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Şarbă

White semi-aromatic variety with a recent history in Romanian viticulture, from which are made fresh and fruity wines.

 ORIGINS AND PARENTAGE

Şarbă is an authentic Romanian variety, obtained in 1972, by the researcher Gheorghe Popescu, by crossing Tămâioasa Românească and Italian Riesling grape varieties. Its name was also registered in 1972, and its name comes from the Şarbă Hill, the highest altitude point in the area, with an exceptional terroir for grapevine cultivation. Also, Şarbă, alongside Plăvaie and Galbenă de Odobeşti, is one of the most representative varieties for Vrancea region, the largest vineyard in Romania.

 VITICULTURAL CHARACTERISTICS

It is a plant with a medium vigor, with medium-sized grapes, clustered in compact bunches and thin skins. The maturing period for grapes is in the second half of September. It is resistant to frost, but sensitive to drought and gray rot, especially in rainy autumns.

WHERE IT GROWS AND WHAT THE WINES TASTE LIKE

Şarbă is cultivated with very good results in the vineyards of Southern Moldova, such as Odobeşti, Coteşti, Dealurile Bujorului and on small and isolated areas such as Dealurile Munteniei şi Olteniei.

Generally, from Şarbă are made dry white with acidity with typical aromas of rose petals, basil, lime flowers, acacia flowers and honey, which are recommended to be consumed young. Served at a temperature of 6-8°C (43-46°F) and can be perfectly matched with young cheeses, bream in salt crust, seafood or with the food you like. Also, is a grape variety with large accumulations of sugar, it can also be vinified as medium dry, medium sweet or sweet wines.

Gîrboiu Winery is one of the main producers of Şarbă in Romania, making spectacular white wines using only this grape variety, or combining it with Plăvaie.  

Tămâioasă Românească

Tămâioasă Românească is one of the most popular local aromatic variety from which are made both sweet wines with very good ageing potential as well as young and fresh wines with exotic fruits aromas.

 

MAIN SYNONYMS:

Busuioacă Albă, Busuioacă de Moldova, Beala Tamianka, Belai Muscatnai, Muscat Belai, Muscat Blanc à Petit Grains, Muskateller, Sarga Muskotally Barzsing, Tămâioasă, Tămâioasă Albă de Drăgăşani.

 

VARIETIES COMMONLY MISTAKEN FOR GRASĂ DE COTNARI: MUSCAT OTTONEL.

 

ORIGINS AND PARENTAGE

Tămâioasă Românească is a grape variety with a tradition of over 2,000 years in Romania. Although its origins are uncertain, it is known that the grape comes from the South of Greece, from the Muscat family and it is one of the oldest varieties in the world. During the Antiquity, Muscat wines were the most appreciated from all countries located in the Mediterranean basin. Moreover, both wine – which at that time were transported in amphorae – and vine cuttings were considered currency in commercial practices.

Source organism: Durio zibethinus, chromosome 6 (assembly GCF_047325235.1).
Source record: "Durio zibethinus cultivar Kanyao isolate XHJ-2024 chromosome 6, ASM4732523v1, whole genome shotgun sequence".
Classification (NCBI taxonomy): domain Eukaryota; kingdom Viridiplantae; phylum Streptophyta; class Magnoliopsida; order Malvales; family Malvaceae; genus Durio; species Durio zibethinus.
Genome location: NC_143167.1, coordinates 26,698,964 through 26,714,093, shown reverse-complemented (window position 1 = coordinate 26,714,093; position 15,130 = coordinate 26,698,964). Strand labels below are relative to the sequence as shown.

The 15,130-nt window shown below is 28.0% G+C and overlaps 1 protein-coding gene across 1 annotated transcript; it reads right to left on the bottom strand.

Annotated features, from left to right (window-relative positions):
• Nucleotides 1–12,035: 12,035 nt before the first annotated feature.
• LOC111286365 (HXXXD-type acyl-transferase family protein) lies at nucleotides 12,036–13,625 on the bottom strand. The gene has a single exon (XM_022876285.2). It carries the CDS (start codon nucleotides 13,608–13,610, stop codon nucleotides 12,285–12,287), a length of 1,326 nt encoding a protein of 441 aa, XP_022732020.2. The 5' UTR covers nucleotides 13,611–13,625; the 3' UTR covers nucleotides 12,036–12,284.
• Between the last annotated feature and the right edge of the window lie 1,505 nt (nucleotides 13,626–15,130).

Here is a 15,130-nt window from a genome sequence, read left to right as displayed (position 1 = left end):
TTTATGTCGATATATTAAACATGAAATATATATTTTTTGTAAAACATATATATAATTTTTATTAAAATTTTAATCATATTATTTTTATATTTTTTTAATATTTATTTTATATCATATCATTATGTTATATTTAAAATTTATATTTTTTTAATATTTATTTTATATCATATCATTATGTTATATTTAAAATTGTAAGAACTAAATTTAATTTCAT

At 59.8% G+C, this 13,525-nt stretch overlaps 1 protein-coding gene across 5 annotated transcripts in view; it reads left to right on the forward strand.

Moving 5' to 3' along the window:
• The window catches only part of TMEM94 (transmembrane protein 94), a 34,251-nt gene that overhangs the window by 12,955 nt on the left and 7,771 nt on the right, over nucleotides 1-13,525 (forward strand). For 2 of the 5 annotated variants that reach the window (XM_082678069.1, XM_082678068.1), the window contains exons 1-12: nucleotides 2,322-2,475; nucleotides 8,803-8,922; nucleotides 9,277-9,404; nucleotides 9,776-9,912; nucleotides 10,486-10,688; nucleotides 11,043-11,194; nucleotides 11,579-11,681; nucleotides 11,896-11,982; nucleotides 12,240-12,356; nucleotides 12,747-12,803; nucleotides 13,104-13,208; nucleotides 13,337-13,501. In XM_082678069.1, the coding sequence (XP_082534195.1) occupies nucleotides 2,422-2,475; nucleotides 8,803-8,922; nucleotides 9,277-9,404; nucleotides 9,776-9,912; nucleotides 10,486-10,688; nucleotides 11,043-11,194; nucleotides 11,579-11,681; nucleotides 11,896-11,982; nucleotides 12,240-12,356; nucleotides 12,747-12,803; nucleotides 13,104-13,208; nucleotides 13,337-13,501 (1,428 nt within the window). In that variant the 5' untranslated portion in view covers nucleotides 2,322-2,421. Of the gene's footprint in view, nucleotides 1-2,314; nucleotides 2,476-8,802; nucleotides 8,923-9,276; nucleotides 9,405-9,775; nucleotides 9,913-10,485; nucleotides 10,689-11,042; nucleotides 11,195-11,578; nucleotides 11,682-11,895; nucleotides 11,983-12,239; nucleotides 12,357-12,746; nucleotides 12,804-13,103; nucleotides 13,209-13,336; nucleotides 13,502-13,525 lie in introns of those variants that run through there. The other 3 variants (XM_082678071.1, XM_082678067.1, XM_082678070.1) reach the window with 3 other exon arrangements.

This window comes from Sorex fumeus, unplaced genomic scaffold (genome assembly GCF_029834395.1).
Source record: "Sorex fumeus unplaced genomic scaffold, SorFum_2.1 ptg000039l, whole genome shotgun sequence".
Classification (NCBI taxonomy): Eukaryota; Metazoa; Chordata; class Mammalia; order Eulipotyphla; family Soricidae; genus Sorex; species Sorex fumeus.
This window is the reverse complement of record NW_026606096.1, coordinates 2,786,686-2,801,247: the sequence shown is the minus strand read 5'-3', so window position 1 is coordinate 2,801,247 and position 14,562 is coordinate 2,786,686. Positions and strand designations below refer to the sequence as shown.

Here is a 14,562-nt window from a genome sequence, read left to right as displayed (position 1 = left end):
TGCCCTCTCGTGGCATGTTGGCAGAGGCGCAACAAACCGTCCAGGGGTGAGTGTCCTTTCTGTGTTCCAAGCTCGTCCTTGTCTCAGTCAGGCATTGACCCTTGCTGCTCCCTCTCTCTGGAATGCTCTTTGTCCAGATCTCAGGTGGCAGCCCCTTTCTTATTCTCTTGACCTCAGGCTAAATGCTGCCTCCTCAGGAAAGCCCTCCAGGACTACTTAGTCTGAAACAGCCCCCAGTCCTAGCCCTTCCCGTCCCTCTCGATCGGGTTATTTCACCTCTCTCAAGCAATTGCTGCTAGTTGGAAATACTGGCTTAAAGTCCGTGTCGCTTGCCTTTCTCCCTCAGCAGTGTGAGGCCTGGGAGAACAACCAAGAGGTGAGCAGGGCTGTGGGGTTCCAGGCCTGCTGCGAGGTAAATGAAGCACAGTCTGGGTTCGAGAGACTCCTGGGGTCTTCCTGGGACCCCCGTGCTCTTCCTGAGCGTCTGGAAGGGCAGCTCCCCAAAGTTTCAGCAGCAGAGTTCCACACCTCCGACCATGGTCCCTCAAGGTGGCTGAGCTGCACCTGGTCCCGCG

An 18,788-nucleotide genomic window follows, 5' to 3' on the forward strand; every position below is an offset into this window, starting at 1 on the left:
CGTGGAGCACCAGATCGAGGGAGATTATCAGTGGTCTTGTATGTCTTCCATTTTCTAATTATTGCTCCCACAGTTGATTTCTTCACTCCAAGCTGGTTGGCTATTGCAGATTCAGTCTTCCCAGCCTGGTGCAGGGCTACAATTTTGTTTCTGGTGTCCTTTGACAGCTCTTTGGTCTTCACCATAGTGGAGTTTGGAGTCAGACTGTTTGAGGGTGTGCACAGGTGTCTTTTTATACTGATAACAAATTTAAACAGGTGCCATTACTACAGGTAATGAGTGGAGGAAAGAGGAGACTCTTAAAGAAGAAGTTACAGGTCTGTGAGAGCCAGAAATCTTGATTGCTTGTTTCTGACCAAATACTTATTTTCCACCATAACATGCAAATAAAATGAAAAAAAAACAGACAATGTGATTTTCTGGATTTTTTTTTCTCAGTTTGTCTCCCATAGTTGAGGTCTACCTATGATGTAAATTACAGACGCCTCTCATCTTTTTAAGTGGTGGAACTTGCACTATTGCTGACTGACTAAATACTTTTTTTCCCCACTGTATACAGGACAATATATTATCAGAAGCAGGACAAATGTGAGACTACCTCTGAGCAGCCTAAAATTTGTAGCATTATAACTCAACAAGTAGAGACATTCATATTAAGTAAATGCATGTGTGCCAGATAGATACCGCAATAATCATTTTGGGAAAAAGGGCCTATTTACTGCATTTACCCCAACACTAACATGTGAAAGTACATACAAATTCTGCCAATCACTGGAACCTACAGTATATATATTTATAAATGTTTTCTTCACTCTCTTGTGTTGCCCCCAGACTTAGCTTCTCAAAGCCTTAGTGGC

At the same time, the excellent quality of the grape and also the expansion of the Roman Empire in Eastern Europe, led to the popularization of Muscat and its naturalization in the countries where it was acclimated, being subsequently marketed with the name of the origin locality. In this regard, the most known example is of France with Muscat de Frontignan, Muscat de Lunel Blanc or Muscat Blanc à Petit Grains. And also, the examples of Spain (Moscatel Castellano), Portugal (Moscatel do Douro), Italy (Moscato Bianco), or Germany (Muskateller Gelber, Muskateller Grüner).

In Romania, the grape variety was introduced by the Greek settlers and their commerce within the Danube and Black Sea city ports, which developed exponentially during the reign of Burebista, the first king of the Dacians (82-44 BC). Also, from this period dates the “baptism” of the grape that comes from the Latin word thymanea, which translates as “incense”, due to its aromatic character.

Originally, the grape was planted for the first time with very good results in the Drăgăşani wine region. And being a part of the traditional Drăgăşani white assemblage along with grape varieties with Dacian origins such as Crâmpoşie, Braghină and Gordan. Subsequently, Tămâioasa Românească “migrated” to Dealu Mare vineyard, where it was blended with grapes such as Gordin and Băşicata. And also in Cotnari vineyard, where became a part of the region’s famous assemblage alongside Frâncuşă, Fetească Albă and Grasă de Cotnari.

As an aromatic variety coming from the Muscat family, Tămâioasa Românească is very often confused with Muscat Ottonel. A confusion, taking into consideration that Muscat Ottonel was made in 1852 by Robert Moreau, through the cross between Chasselas and Muscat de Saumur.

Its very old history within the Romanian terroir, along with the survival against the invasion of the phylloxera (about 1860), gives it the right to be considered an indigenous variety.

 

VITICULTURAL CHARACTERISTICS

It is a relatively vigorous plant, with late-harvesting grapes with great amount of sugar accumulation. The plant is sensitive to frost (-18°C/ -.04°F), drought, excessive moisture and disease. It has a low productivity (5-8 t/ha) and is spread in almost all vineyards in Romania.

 

WHERE IT GROWS AND WHAT ITS WINES TASTE LIKE

Tămâioasă Românească is cultivated on an area of approximately 1,000 hectares, especially in the Drăgăşani, Mehedinţi, Ştefăneşti-Argeş, Dealu Mare, Pietroasele, Murfatlar and Cotnari vineyards. Due to the high accumulation of sugar, from this grape variety are made dessert aromatic wines with very good ageing potential with unmistakable flavors of honeycomb, lime, acacia flower, white roses, basil and incense. Lately, to general surprise, Tămâioasa Românească was also made as a dry wine, impressing with its delicate body, freshness and typical aromas. Among the producers which cultivate it with exceptional results, can be mentioned AVINCIS, Oprişor Winery, Aurelia Vişinescu Wines, Budureasca or Casa de Vinuri Cotnari.

Vinarte

Viile Metamorfosis

Crama Oprişor

Casa de Vinuri Cotnari

Budureasca

AVINCIS

IG Dealurile Munteniei

Dealurile Munteniei (in En. “Muntenia’s Hills”) G.I. is a wine region located in the Southern part of Romania within Buzău, Prahova, Argeş, Dâmboviţa and Olt counties. The region belongs to the  Subcarpaţii de Curbură area and the grapevine plantations are located on the slopes and depressions of the hills. Also, the region is famous for the remarkable red wines, and also has very good potential for planting aromatic white varieties such as Muscat Ottonel or Tămâioasă Românească.